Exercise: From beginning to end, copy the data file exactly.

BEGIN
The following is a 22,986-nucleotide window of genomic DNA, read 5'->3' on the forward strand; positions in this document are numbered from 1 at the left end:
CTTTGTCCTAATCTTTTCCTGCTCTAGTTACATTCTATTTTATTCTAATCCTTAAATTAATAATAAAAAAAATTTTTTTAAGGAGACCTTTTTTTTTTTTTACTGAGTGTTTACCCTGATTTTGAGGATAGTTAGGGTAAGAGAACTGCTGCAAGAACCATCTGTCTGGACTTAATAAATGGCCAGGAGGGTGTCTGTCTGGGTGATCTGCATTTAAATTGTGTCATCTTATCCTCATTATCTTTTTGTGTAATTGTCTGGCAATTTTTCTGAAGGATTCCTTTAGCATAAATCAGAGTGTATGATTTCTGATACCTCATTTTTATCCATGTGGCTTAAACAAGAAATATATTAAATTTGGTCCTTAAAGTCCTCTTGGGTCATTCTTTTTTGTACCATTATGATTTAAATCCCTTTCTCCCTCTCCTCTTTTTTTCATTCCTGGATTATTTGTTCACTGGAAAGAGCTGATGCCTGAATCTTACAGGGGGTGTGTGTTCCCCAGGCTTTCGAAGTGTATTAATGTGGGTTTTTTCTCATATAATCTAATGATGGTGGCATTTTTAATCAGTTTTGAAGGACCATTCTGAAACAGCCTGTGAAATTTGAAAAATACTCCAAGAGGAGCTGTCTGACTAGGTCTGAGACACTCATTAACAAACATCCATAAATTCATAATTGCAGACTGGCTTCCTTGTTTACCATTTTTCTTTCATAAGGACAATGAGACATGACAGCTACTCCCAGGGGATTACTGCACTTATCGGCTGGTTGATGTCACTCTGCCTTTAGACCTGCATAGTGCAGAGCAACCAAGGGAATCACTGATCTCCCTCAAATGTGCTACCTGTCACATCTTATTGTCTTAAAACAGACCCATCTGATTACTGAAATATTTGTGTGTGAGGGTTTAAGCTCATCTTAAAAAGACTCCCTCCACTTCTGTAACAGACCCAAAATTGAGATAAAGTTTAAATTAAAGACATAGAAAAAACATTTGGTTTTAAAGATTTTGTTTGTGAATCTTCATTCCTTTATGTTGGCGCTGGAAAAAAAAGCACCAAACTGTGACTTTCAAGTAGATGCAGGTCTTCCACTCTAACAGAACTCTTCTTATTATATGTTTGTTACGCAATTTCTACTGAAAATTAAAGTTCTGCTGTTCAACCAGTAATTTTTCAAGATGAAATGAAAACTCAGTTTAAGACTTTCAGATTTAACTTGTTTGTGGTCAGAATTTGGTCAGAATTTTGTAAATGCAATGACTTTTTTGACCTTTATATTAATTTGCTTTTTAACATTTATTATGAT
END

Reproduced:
The following is a 22,986-nucleotide window of genomic DNA, read 5'->3' on the forward strand; positions in this document are numbered from 1 at the left end:
CTTTGTCCTAATCTTTTCCTGCTCTAGTTACATTCTATTTTATTCTAATCCTTAAATTAATAATAAAAAAAATTTTTTTAAGGAGACCTTTTTTTTTTTTTACTGAGTGTTTACCCTGATTTTGAGGATAGTTAGGGTAAGAGAACTGCTGCAAGAACCATCTGTCTGGACTTAATAAATGGCCAGGAGGGTGTCTGTCTGGGTGATCTGCATTTAAATTGTGTCATCTTATCCTCATTATCTTTTTGTGTAATTGTCTGGCAATTTTTCTGAAGGATTCCTTTAGCATAAATCAGAGTGTATGATTTCTGATACCTCATTTTTATCCATGTGGCTTAAACAAGAAATATATTAAATTTGGTCCTTAAAGTCCTCTTGGGTCATTCTTTTTTGTACCATTATGATTTAAATCCCTTTCTCCCTCTCCTCTTTTTTTCATTCCTGGATTATTTGTTCACTGGAAAGAGCTGATGCCTGAATCTTACAGGGGGTGTGTGTTCCCCAGGCTTTCGAAGTGTATTAATGTGGGTTTTTTCTCATATAATCTAATGATGGTGGCATTTTTAATCAGTTTTGAAGGACCATTCTGAAACAGCCTGTGAAATTTGAAAAATACTCCAAGAGGAGCTGTCTGACTAGGTCTGAGACACTCATTAACAAACATCCATAAATTCATAATTGCAGACTGGCTTCCTTGTTTACCATTTTTCTTTCATAAGGACAATGAGACATGACAGCTACTCCCAGGGGATTACTGCACTTATCGGCTGGTTGATGTCACTCTGCCTTTAGACCTGCATAGTGCAGAGCAACCAAGGGAATCACTGATCTCCCTCAAATGTGCTACCTGTCACATCTTATTGTCTTAAAACAGACCCATCTGATTACTGAAATATTTGTGTGTGAGGGTTTAAGCTCATCTTAAAAAGACTCCCTCCACTTCTGTAACAGACCCAAAATTGAGATAAAGTTTAAATTAAAGACATAGAAAAAACATTTGGTTTTAAAGATTTTGTTTGTGAATCTTCATTCCTTTATGTTGGCGCTGGAAAAAAAAGCACCAAACTGTGACTTTCAAGTAGATGCAGGTCTTCCACTCTAACAGAACTCTTCTTATTATATGTTTGTTACGCAATTTCTACTGAAAATTAAAGTTCTGCTGTTCAACCAGTAATTTTTCAAGATGAAATGAAAACTCAGTTTAAGACTTTCAGATTTAACTTGTTTGTGGTCAGAATTTGGTCAGAATTTTGTAAATGCAATGACTTTTTTGACCTTTATATTAATTTGCTTTTTAACATTTATTATGAT